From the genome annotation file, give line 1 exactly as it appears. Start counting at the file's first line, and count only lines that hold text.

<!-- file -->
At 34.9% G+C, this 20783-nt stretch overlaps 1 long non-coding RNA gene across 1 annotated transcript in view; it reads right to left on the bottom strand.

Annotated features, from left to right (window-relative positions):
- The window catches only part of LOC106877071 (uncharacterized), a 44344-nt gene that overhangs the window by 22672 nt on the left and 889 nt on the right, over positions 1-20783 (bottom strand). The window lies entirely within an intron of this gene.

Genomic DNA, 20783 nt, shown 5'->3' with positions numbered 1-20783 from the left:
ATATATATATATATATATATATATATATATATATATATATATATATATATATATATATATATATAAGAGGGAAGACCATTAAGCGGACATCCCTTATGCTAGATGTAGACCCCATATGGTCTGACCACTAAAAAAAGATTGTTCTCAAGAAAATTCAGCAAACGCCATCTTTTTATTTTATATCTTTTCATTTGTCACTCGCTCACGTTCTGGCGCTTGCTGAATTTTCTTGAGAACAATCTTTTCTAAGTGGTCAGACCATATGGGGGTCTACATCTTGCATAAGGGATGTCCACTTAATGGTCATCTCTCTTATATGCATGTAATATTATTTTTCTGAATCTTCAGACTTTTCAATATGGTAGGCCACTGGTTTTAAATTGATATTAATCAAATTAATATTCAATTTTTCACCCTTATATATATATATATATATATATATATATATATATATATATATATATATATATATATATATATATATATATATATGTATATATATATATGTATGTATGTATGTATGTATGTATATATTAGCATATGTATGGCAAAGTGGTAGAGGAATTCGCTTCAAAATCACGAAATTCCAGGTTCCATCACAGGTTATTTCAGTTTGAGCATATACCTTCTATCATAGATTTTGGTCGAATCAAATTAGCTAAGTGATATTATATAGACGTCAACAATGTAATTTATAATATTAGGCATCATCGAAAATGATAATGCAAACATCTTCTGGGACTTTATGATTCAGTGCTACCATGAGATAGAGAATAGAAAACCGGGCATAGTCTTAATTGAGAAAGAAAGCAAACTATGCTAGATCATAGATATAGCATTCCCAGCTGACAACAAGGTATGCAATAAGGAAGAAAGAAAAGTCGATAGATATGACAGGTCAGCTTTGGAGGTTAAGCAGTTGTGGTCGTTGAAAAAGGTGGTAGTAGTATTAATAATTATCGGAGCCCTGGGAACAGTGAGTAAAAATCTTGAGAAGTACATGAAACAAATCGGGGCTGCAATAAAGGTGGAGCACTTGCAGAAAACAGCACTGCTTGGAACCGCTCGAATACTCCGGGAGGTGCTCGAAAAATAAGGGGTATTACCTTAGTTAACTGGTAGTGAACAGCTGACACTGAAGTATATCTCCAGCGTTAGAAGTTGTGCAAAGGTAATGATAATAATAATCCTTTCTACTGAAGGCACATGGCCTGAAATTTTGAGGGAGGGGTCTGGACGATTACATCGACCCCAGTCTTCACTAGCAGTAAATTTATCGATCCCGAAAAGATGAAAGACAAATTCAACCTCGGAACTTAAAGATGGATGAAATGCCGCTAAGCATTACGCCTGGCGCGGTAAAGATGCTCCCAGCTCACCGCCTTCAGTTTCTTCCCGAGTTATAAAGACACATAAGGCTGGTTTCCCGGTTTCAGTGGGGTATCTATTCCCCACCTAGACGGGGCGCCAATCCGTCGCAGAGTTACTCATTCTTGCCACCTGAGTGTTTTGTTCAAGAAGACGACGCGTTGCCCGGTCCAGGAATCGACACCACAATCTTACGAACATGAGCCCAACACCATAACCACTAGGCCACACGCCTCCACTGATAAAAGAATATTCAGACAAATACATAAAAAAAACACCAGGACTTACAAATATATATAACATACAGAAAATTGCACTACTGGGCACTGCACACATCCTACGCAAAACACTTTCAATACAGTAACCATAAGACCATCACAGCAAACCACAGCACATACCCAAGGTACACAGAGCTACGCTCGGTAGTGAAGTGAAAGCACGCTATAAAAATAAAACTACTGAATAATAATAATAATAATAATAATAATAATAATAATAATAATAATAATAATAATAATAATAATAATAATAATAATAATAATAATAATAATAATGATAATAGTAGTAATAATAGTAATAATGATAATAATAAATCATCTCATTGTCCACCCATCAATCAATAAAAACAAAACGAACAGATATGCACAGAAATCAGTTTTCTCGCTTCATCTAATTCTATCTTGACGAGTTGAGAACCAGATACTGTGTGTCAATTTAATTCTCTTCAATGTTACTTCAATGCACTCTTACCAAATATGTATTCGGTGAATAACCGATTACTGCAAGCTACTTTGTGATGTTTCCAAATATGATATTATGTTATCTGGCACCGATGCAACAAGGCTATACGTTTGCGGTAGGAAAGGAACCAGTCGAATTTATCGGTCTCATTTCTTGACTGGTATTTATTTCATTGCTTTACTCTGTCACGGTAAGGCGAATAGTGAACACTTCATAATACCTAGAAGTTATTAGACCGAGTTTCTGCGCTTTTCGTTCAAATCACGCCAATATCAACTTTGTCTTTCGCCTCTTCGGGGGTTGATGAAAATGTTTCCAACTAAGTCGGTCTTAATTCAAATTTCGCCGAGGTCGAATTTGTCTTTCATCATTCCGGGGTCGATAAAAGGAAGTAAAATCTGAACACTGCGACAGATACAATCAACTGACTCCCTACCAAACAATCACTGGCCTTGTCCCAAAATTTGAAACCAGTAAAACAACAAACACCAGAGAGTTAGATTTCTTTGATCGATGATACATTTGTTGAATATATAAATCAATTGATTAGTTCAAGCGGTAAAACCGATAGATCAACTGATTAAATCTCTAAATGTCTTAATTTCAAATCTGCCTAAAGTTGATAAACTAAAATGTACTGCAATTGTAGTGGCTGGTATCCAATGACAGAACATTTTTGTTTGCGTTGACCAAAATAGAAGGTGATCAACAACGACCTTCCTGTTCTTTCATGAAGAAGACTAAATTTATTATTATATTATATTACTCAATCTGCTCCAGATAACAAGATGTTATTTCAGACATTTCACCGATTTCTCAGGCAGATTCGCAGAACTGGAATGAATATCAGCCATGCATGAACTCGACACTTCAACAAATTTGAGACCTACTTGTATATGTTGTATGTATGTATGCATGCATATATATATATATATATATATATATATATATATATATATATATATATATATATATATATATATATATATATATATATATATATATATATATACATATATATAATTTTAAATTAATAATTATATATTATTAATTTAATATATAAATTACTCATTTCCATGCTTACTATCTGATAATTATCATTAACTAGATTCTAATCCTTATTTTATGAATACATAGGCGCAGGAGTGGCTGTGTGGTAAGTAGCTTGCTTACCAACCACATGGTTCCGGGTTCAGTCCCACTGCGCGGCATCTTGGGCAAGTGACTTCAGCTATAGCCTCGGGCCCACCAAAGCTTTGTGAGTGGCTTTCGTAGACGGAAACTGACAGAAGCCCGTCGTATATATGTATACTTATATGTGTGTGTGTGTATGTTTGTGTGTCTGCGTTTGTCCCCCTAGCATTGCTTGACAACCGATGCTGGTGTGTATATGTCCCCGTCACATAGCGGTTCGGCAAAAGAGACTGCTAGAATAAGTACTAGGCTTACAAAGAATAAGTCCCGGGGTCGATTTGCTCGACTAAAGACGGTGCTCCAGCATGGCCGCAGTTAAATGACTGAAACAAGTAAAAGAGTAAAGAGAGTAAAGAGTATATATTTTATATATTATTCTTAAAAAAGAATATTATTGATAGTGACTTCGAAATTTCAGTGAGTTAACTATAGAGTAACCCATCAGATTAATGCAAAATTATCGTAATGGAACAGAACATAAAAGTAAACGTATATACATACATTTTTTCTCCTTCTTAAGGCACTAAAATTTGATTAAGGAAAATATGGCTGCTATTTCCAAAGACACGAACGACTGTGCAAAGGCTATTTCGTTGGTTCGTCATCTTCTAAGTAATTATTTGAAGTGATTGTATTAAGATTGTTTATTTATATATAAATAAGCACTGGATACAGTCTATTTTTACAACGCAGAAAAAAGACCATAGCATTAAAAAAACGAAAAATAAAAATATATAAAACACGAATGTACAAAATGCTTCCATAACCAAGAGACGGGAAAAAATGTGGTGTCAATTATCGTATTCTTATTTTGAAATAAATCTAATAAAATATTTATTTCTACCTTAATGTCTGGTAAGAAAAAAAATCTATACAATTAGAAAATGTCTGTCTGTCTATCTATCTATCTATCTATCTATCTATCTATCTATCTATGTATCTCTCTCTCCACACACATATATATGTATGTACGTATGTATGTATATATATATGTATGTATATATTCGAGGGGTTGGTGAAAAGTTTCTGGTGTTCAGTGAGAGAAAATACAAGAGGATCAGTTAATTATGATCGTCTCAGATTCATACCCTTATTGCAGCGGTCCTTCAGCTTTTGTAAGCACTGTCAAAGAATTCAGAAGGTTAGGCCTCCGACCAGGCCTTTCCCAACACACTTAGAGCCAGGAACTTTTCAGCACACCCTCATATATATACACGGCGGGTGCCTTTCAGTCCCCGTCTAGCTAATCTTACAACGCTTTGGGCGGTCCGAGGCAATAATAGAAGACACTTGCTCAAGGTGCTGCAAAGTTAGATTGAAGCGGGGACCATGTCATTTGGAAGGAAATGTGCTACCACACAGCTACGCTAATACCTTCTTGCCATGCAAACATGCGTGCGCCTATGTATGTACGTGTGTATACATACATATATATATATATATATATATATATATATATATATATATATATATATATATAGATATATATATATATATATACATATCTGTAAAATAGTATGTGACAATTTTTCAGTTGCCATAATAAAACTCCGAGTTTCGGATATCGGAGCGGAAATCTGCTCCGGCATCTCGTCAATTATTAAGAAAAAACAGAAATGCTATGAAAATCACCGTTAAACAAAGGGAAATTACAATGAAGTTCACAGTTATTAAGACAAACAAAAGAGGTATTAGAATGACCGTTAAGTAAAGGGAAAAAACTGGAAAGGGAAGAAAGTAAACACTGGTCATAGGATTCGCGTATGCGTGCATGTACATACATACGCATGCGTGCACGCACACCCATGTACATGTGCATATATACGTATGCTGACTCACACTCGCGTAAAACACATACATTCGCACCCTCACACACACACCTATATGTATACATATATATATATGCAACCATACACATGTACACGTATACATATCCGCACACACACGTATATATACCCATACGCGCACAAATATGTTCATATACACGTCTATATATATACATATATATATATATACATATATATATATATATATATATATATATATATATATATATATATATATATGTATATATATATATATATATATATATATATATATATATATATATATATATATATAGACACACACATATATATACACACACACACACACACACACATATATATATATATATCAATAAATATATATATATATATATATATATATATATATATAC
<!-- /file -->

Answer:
At 34.9% G+C, this 20783-nt stretch overlaps 1 long non-coding RNA gene across 1 annotated transcript in view; it reads right to left on the bottom strand.